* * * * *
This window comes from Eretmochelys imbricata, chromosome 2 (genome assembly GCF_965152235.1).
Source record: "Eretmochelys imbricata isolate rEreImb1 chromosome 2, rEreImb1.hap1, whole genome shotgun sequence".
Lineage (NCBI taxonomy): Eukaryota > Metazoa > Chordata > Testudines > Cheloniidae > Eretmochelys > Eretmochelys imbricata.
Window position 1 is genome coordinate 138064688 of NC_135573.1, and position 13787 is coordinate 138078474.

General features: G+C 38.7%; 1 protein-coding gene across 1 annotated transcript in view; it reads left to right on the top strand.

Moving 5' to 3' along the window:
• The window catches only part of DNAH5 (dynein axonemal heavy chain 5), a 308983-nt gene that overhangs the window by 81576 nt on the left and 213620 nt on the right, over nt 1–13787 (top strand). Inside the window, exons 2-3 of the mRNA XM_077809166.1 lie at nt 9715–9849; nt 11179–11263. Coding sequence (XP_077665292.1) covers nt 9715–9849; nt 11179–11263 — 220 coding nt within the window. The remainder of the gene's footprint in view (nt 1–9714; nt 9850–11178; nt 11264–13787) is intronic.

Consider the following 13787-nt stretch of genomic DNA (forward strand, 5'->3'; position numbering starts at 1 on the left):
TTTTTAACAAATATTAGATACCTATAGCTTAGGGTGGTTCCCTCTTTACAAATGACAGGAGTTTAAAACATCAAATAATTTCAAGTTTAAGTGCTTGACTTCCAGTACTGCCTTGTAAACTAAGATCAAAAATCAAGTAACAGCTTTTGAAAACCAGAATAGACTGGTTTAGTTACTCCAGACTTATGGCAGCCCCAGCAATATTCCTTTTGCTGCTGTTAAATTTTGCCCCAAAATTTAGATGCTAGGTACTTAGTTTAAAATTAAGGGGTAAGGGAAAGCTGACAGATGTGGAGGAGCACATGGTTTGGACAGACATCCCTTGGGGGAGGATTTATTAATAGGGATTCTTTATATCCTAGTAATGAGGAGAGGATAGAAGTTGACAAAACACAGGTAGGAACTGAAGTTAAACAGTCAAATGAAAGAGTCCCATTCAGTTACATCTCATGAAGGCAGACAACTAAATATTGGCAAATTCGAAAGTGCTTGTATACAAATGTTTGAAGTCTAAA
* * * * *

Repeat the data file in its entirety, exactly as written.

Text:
This window comes from Eretmochelys imbricata, chromosome 2 (genome assembly GCF_965152235.1).
Source record: "Eretmochelys imbricata isolate rEreImb1 chromosome 2, rEreImb1.hap1, whole genome shotgun sequence".
Lineage (NCBI taxonomy): Eukaryota > Metazoa > Chordata > Testudines > Cheloniidae > Eretmochelys > Eretmochelys imbricata.
Window position 1 is genome coordinate 138064688 of NC_135573.1, and position 13787 is coordinate 138078474.

General features: G+C 38.7%; 1 protein-coding gene across 1 annotated transcript in view; it reads left to right on the top strand.

Moving 5' to 3' along the window:
• The window catches only part of DNAH5 (dynein axonemal heavy chain 5), a 308983-nt gene that overhangs the window by 81576 nt on the left and 213620 nt on the right, over nt 1–13787 (top strand). Inside the window, exons 2-3 of the mRNA XM_077809166.1 lie at nt 9715–9849; nt 11179–11263. Coding sequence (XP_077665292.1) covers nt 9715–9849; nt 11179–11263 — 220 coding nt within the window. The remainder of the gene's footprint in view (nt 1–9714; nt 9850–11178; nt 11264–13787) is intronic.

Consider the following 13787-nt stretch of genomic DNA (forward strand, 5'->3'; position numbering starts at 1 on the left):
TTTTTAACAAATATTAGATACCTATAGCTTAGGGTGGTTCCCTCTTTACAAATGACAGGAGTTTAAAACATCAAATAATTTCAAGTTTAAGTGCTTGACTTCCAGTACTGCCTTGTAAACTAAGATCAAAAATCAAGTAACAGCTTTTGAAAACCAGAATAGACTGGTTTAGTTACTCCAGACTTATGGCAGCCCCAGCAATATTCCTTTTGCTGCTGTTAAATTTTGCCCCAAAATTTAGATGCTAGGTACTTAGTTTAAAATTAAGGGGTAAGGGAAAGCTGACAGATGTGGAGGAGCACATGGTTTGGACAGACATCCCTTGGGGGAGGATTTATTAATAGGGATTCTTTATATCCTAGTAATGAGGAGAGGATAGAAGTTGACAAAACACAGGTAGGAACTGAAGTTAAACAGTCAAATGAAAGAGTCCCATTCAGTTACATCTCATGAAGGCAGACAACTAAATATTGGCAAATTCGAAAGTGCTTGTATACAAATGTTTGAAGTCTAAA